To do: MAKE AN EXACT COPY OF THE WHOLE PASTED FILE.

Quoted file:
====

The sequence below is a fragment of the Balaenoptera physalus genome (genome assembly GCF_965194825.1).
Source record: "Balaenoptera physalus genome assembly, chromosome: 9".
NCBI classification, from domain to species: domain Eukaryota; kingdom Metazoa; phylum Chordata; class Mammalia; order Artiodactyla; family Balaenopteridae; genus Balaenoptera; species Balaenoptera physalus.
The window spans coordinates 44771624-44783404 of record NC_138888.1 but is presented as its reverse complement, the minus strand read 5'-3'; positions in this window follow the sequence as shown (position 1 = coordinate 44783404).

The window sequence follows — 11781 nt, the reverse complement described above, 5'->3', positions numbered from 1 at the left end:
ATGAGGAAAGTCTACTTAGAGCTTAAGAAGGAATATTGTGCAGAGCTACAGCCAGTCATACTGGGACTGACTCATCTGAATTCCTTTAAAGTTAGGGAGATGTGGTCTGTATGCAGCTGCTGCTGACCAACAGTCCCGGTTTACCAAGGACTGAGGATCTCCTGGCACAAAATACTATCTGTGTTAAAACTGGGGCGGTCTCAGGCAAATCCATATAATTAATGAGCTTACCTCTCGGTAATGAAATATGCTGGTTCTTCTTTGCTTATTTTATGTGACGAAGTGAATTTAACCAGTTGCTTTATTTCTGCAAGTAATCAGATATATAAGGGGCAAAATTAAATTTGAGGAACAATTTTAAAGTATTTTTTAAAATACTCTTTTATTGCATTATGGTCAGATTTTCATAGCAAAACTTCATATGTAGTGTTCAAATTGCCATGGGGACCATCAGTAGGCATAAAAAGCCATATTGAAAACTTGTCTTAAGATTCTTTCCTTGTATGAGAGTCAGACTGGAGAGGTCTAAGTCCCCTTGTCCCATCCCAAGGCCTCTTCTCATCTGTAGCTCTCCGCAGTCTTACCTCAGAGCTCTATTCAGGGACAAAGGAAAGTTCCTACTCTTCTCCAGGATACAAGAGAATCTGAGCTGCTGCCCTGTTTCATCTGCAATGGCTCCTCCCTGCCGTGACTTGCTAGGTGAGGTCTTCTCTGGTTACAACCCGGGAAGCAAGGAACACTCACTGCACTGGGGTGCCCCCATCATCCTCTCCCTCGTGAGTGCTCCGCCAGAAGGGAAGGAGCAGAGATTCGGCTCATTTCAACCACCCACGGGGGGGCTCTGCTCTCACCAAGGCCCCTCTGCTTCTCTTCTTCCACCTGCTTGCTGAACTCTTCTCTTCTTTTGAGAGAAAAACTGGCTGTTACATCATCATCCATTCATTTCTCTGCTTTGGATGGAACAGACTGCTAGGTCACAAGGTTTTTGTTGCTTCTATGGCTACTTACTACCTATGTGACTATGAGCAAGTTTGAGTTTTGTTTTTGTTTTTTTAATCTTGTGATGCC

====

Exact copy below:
The sequence below is a fragment of the Balaenoptera physalus genome (genome assembly GCF_965194825.1).
Source record: "Balaenoptera physalus genome assembly, chromosome: 9".
NCBI classification, from domain to species: domain Eukaryota; kingdom Metazoa; phylum Chordata; class Mammalia; order Artiodactyla; family Balaenopteridae; genus Balaenoptera; species Balaenoptera physalus.
The window spans coordinates 44771624-44783404 of record NC_138888.1 but is presented as its reverse complement, the minus strand read 5'-3'; positions in this window follow the sequence as shown (position 1 = coordinate 44783404).

The window sequence follows — 11781 nt, the reverse complement described above, 5'->3', positions numbered from 1 at the left end:
ATGAGGAAAGTCTACTTAGAGCTTAAGAAGGAATATTGTGCAGAGCTACAGCCAGTCATACTGGGACTGACTCATCTGAATTCCTTTAAAGTTAGGGAGATGTGGTCTGTATGCAGCTGCTGCTGACCAACAGTCCCGGTTTACCAAGGACTGAGGATCTCCTGGCACAAAATACTATCTGTGTTAAAACTGGGGCGGTCTCAGGCAAATCCATATAATTAATGAGCTTACCTCTCGGTAATGAAATATGCTGGTTCTTCTTTGCTTATTTTATGTGACGAAGTGAATTTAACCAGTTGCTTTATTTCTGCAAGTAATCAGATATATAAGGGGCAAAATTAAATTTGAGGAACAATTTTAAAGTATTTTTTAAAATACTCTTTTATTGCATTATGGTCAGATTTTCATAGCAAAACTTCATATGTAGTGTTCAAATTGCCATGGGGACCATCAGTAGGCATAAAAAGCCATATTGAAAACTTGTCTTAAGATTCTTTCCTTGTATGAGAGTCAGACTGGAGAGGTCTAAGTCCCCTTGTCCCATCCCAAGGCCTCTTCTCATCTGTAGCTCTCCGCAGTCTTACCTCAGAGCTCTATTCAGGGACAAAGGAAAGTTCCTACTCTTCTCCAGGATACAAGAGAATCTGAGCTGCTGCCCTGTTTCATCTGCAATGGCTCCTCCCTGCCGTGACTTGCTAGGTGAGGTCTTCTCTGGTTACAACCCGGGAAGCAAGGAACACTCACTGCACTGGGGTGCCCCCATCATCCTCTCCCTCGTGAGTGCTCCGCCAGAAGGGAAGGAGCAGAGATTCGGCTCATTTCAACCACCCACGGGGGGGCTCTGCTCTCACCAAGGCCCCTCTGCTTCTCTTCTTCCACCTGCTTGCTGAACTCTTCTCTTCTTTTGAGAGAAAAACTGGCTGTTACATCATCATCCATTCATTTCTCTGCTTTGGATGGAACAGACTGCTAGGTCACAAGGTTTTTGTTGCTTCTATGGCTACTTACTACCTATGTGACTATGAGCAAGTTTGAGTTTTGTTTTTGTTTTTTTAATCTTGTGATGCC